All of this, then, contributes directly to the culture of criticism at the school: they throw novices into the trenches and then shower them with negative feedback until they either come out stronger or buckle under the pressure. I was once literally laughed at by a manager when I asked if there was any positive feedback in a meeting. In my first year, we had 33 staff members (from a starting staff of approximately 60) quit during the school year. Most of the rest ended the year and did not return; the school currently has only about 25 teachers. Instead of investing more time and energy into training rookie teachers so they are better equipped to handle the year, the schools encourage this churn and continuously hire throughout the year, filling in holes as they appear (again, sinking boat anyone?).
It should go without saying that this is an incredibly volatile environment in which to work, or to attend as a student. My former students all, justifiably, had some serious abandonment and trust issues because of all the teachers who have left them during their many years at SA (the school doesn’t accept incoming students past 4th grade, so they’ve all been in the network a long time). Despite everything, though, the students know. Every student who has come to trust me has expressed, at some time or another, that they know the leadership (and everyone higher up the chain) is at fault for their losses. Anyone who has ever worked with kids or teenagers knows that they are incredibly perceptive, and they know when they are the victims of injustice.
This, speaking of injustices against children, leads me to my next point: the punitive system. I know for a fact that this system is slightly different at SA elementary and high schools, so, although the ideology behind them remains the same, I’m only going to talk about the middle school system. When I started at SA, we were using a system of bonuses and deductions to manage behavior. The concept, simply put, was that when a student did something bad, they got a deduction; when they did something particularly good, they got a bonus. Bonuses would be counted as twenty “scholar dollars” to be added to their “scholar bank accounts,” which they could use twice a year to buy little prizes, ranging from a cute pen or a piece of candy all the way to a tablet or AirPods. Deductions would deduct twenty dollars and would reset in every class: if a student got three deductions in one class, or did something egregiously bad (there was a list), they would receive a 30-minute after-school detention. If they got a second detention the same day, they would receive 45 minutes.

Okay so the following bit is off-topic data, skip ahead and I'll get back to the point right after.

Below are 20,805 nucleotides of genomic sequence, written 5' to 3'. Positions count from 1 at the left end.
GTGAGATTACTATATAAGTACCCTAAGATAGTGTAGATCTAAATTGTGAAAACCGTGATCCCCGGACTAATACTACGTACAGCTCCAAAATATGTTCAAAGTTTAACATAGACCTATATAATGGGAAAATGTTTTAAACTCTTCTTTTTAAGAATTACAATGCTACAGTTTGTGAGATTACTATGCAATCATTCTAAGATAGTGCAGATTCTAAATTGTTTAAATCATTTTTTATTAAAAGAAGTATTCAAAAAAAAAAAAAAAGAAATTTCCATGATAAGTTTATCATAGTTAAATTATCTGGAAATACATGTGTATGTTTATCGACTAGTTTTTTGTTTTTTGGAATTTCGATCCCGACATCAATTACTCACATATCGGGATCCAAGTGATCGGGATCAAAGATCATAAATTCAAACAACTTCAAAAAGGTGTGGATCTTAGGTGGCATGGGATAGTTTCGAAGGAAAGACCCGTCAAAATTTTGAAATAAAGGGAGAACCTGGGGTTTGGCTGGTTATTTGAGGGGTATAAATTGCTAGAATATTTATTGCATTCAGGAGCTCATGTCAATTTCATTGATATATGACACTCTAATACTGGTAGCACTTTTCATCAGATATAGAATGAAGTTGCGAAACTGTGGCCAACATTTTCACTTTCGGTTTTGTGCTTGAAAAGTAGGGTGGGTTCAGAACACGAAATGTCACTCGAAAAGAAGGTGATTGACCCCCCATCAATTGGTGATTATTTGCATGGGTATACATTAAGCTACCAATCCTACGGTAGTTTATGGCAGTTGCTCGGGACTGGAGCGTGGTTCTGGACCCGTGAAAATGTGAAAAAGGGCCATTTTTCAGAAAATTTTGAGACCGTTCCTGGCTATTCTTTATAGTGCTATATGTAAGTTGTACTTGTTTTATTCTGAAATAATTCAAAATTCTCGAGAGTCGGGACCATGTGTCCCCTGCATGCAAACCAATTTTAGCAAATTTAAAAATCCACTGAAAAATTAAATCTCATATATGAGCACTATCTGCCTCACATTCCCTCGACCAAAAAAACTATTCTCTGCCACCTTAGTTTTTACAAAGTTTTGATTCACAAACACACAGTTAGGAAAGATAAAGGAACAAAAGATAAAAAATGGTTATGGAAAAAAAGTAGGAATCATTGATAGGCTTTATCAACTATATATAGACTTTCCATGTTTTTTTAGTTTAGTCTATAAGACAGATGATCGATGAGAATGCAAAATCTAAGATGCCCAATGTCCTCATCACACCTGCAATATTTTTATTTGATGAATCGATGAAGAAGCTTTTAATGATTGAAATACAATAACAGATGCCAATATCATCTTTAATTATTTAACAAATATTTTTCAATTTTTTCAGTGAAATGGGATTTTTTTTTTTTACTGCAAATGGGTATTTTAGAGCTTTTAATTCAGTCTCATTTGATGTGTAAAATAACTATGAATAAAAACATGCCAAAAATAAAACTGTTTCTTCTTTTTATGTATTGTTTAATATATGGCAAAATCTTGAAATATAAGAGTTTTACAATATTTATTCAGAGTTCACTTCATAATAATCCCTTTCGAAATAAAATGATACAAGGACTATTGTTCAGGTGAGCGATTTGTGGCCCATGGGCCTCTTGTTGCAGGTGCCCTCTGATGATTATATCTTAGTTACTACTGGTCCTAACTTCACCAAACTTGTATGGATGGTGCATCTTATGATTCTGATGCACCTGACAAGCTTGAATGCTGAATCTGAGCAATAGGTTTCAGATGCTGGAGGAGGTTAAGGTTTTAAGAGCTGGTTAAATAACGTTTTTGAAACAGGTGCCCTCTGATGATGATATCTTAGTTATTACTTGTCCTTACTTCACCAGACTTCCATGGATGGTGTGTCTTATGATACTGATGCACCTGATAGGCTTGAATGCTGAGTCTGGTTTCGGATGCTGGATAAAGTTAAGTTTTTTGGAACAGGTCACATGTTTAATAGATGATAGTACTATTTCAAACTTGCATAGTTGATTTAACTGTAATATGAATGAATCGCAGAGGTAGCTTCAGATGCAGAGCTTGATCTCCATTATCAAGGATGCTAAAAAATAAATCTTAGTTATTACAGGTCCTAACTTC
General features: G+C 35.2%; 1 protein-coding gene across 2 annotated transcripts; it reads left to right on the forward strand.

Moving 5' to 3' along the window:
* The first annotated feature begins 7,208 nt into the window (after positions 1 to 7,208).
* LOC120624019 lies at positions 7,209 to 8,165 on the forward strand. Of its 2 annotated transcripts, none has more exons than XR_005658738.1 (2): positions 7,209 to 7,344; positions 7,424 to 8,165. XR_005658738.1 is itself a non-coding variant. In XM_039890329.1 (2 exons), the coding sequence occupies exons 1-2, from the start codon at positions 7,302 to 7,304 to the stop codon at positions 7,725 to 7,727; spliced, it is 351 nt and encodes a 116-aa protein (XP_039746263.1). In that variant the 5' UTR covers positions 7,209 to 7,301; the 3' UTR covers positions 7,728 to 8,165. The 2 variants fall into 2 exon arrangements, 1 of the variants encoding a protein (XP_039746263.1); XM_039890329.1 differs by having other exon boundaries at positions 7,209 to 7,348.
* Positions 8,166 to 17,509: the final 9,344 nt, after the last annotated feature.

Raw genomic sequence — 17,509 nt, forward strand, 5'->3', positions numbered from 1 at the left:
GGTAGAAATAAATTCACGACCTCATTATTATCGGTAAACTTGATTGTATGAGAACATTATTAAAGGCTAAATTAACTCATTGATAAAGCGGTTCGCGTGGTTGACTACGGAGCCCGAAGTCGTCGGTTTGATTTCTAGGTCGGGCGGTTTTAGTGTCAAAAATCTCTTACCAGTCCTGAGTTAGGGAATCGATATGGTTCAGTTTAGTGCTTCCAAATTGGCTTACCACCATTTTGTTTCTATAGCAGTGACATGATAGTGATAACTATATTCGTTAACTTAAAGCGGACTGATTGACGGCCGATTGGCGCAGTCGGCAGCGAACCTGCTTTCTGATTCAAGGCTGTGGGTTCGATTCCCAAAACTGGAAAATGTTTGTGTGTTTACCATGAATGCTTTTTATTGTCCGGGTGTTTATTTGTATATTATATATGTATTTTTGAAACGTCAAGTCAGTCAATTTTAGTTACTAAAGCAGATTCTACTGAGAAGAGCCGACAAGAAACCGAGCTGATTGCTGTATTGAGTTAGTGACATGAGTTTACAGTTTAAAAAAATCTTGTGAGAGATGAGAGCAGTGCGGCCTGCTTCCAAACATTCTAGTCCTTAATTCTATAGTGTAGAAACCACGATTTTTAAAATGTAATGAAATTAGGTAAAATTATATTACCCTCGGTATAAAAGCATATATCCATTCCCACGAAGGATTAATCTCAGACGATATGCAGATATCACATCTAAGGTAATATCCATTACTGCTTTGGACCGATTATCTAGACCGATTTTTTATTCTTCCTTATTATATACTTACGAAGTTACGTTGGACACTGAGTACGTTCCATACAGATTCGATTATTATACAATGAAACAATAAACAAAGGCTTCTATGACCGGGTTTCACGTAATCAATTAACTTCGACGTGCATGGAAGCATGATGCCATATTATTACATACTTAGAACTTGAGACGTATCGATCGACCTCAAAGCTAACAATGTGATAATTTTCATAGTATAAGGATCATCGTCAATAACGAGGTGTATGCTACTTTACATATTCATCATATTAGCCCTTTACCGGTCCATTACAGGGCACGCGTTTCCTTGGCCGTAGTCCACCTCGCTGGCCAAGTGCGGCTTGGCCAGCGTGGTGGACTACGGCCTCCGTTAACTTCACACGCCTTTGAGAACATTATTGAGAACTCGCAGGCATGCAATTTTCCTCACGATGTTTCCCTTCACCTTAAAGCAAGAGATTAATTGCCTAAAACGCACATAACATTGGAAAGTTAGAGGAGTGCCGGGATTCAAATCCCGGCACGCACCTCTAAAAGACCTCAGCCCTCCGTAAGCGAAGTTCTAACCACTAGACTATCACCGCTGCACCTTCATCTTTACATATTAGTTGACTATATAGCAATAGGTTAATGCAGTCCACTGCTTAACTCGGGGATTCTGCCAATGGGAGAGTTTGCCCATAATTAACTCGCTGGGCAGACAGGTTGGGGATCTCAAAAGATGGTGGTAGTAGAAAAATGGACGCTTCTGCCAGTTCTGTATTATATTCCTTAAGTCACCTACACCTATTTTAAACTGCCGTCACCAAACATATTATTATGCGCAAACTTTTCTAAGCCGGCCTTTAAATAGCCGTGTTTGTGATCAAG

Last year, the network seemingly analyzed the data and realized this approach was not working. They shifted, instead, towards the “moonshot.” The moonshot is a load of nonsensical buzzwords that has since become obsolete anyways, but the important part here is that they changed the deductions system to a purportedly common-sense system of consequences. The idea, I believe, was originally to give the kids an in-the-moment punishment (a word they steadfastly refuse to use) that would show them the immediate consequences of their actions. You didn’t charge your laptop overnight? Guess you get a zero, since you can’t use your laptop to do the work. Action, consequence.
Except, obviously, it didn’t work that way. In that scenario, no teacher would actually force a student to sit there for ten minutes and watch the rest of their class complete a given classwork simply because their laptop wasn’t charged. We all had loaner laptops and chargers in our classroom; what most of us would do, in that situation, was to verbally say “you have a consequence” and then give them the charger or the loaner to complete the work. The consequences, therefore, acted the same way as the deductions used to.